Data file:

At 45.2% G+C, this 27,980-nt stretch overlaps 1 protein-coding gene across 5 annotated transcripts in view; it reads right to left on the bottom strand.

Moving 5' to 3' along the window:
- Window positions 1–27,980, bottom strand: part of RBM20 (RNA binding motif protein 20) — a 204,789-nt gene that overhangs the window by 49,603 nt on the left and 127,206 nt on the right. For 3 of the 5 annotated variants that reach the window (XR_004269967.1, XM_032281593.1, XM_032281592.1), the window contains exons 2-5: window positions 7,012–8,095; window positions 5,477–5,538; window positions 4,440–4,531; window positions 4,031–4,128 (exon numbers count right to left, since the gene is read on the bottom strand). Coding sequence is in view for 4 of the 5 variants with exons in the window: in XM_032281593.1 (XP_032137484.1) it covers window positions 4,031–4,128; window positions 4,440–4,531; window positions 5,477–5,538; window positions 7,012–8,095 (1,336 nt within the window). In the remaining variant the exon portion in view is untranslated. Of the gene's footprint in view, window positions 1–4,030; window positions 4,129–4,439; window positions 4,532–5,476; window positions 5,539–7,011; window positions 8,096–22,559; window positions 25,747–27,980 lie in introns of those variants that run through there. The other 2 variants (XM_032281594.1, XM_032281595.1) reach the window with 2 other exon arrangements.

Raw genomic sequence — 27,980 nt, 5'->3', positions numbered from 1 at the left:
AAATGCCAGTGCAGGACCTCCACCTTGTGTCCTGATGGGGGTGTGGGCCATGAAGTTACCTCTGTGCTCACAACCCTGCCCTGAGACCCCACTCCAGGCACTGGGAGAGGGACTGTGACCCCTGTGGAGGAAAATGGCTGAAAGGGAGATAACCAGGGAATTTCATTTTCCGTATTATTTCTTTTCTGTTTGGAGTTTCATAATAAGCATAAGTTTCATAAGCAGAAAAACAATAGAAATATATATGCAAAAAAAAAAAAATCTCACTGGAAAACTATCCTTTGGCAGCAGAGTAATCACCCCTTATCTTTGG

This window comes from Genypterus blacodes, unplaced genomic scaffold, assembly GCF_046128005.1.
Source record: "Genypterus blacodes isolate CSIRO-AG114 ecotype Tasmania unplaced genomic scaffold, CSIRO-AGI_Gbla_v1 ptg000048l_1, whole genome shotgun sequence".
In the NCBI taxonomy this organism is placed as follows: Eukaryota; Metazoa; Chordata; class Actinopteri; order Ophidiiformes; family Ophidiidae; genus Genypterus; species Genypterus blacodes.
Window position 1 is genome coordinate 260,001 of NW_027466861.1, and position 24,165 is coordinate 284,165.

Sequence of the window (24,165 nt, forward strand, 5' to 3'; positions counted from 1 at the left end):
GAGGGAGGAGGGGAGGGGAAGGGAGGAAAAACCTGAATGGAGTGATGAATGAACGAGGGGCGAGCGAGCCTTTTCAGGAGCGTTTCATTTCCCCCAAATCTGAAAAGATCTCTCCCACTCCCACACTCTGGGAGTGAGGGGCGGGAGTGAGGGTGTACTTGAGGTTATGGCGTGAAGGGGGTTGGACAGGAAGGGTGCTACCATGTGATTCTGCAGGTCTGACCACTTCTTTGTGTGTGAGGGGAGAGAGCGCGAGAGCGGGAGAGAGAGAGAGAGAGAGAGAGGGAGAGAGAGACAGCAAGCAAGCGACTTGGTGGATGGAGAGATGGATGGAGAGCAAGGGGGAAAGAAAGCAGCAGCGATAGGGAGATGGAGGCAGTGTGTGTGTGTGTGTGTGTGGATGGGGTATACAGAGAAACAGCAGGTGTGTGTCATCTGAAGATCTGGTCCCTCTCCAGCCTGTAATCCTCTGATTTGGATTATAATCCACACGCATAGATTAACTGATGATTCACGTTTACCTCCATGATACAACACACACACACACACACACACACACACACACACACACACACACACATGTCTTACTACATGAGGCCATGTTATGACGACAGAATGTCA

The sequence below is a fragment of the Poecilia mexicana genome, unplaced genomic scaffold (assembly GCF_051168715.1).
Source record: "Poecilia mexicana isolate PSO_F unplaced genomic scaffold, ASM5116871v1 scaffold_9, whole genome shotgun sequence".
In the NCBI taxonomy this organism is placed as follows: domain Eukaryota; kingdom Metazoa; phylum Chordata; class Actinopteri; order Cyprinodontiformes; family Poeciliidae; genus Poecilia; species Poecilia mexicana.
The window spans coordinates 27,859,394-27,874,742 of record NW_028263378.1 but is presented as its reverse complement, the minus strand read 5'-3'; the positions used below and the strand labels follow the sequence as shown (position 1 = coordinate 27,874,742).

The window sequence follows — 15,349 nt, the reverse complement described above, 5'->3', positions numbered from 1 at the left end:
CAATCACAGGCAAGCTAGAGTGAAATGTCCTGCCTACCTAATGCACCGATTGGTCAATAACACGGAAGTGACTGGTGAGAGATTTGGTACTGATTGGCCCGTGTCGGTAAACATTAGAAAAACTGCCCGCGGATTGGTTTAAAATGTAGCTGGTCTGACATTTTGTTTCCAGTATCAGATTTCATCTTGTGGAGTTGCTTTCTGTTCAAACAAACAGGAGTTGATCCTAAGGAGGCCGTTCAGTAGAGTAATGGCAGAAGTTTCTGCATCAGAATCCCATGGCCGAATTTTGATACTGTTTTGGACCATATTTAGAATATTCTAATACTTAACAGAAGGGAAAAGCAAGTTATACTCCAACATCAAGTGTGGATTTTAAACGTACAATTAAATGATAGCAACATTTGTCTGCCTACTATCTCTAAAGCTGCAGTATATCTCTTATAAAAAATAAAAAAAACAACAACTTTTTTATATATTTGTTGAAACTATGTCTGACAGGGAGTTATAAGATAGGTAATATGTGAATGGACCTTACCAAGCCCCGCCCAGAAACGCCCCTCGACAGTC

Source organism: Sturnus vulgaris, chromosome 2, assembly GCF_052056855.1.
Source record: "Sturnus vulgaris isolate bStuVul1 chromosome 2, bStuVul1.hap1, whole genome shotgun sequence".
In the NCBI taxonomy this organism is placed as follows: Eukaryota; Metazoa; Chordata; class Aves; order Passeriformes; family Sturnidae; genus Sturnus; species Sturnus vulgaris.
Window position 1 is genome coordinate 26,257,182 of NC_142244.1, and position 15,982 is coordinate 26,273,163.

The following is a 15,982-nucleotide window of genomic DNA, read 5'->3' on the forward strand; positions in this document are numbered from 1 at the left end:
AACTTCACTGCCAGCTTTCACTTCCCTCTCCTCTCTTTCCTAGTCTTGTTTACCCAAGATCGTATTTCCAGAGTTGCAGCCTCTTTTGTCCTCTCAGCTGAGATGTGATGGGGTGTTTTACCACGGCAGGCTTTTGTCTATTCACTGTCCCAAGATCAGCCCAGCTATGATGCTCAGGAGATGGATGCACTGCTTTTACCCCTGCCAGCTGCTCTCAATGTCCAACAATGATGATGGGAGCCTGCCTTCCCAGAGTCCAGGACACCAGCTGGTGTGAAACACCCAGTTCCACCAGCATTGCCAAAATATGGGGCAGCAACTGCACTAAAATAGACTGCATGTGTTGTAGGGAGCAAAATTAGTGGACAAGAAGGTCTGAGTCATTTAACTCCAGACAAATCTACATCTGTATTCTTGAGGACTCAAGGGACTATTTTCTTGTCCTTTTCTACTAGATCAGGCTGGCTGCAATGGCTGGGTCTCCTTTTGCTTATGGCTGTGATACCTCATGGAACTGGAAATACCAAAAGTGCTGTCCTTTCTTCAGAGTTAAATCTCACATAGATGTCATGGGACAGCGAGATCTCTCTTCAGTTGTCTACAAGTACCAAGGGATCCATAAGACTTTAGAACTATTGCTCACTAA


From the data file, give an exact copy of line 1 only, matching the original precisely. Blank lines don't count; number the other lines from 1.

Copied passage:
At 45.2% G+C, this 27,980-nt stretch overlaps 1 protein-coding gene across 5 annotated transcripts in view; it reads right to left on the bottom strand.